SHADOW education secretary Stephen Twigg told an audience in Leeds today that lengthening the school day may be a good way of preparing youngsters for the world of work.
Speaking at the North of England Education Conference, Mr Twigg said a number of schools had taken up the initiative and it appeared to have positive results.
He said he was keen to explore school-led initiatives as he announced a review into education and the world of work.
Labour’s School to Work review will take evidence from teachers, parents, businesses and universities, and will look at international best practice to consider how “we maintain our economic competitiveness, and support future growth”.
He referred to a recent study by the CBI which revealed that employers believe the school to work transition is not working. The research found that of employers surveyed, the proportion of their workforce that left school at 16 that was “poorly or very poorly prepared for the work place” was just under a third.
“In lengthening the school day, young people are getting a better perspective of the expectations upon them following the transition from school to the workplace,” he said.
“I am interested in exploring school-led initiatives such as this,” he told the delegates in Leeds.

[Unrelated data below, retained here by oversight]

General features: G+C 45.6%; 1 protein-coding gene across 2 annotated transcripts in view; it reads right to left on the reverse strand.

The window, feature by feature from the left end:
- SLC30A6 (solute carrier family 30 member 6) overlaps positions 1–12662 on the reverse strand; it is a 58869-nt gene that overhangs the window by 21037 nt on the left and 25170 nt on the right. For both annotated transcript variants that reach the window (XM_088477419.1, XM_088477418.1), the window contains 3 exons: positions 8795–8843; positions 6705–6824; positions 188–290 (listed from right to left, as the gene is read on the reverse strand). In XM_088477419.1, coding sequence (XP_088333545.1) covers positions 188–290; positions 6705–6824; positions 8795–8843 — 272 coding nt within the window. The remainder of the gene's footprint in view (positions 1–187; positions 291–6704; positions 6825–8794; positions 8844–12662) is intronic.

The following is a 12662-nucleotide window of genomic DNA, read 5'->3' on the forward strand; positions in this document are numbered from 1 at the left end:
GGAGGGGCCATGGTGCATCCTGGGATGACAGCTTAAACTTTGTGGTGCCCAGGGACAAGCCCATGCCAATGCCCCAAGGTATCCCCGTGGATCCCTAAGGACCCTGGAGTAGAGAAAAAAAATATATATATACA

He said for many pupils it would mean getting used to a work-like timetable and would provide a haven away from sometimes chaotic and troublesome home lives.
He said numerous studies revealed that gang activity is most prevalent in the hours immediately after schools close, and providing longer school-based activities may prevent some from getting into trouble.
Picking up on the issue in a question and answer session he did not specify particular hours for schools to adopt, but suggested a “later finish rather than an early start may be a sensible option”.
He said it was important to look at all the evidence before com
mitting to the initiative.
Mr Twigg, who was appointed shadow education secretary in October last year, referred to his own learning experience and an inspirational teacher called Mr Coward who pushed him to become the first person from Southgate Comprehensive to get into Oxford.
He said the experience had made him “passionate” about more young people from state schools going to the country’s top universities.
“Although universities should do more, it is a cop out to think it is all the fault of elitist dons blocking poor kids,” he said.
“State schools must be more ambitious for their pupils,” he told the audience.
Schools Minister Nick Gibb said: “Stephen Twigg is absolutely right to call for longer school days.
“They can raise standards, particularly for those children from the poorest backgrounds.
“We welcome his support and look forward to working with him to persuade the teaching unions that they should embrace longer school days.”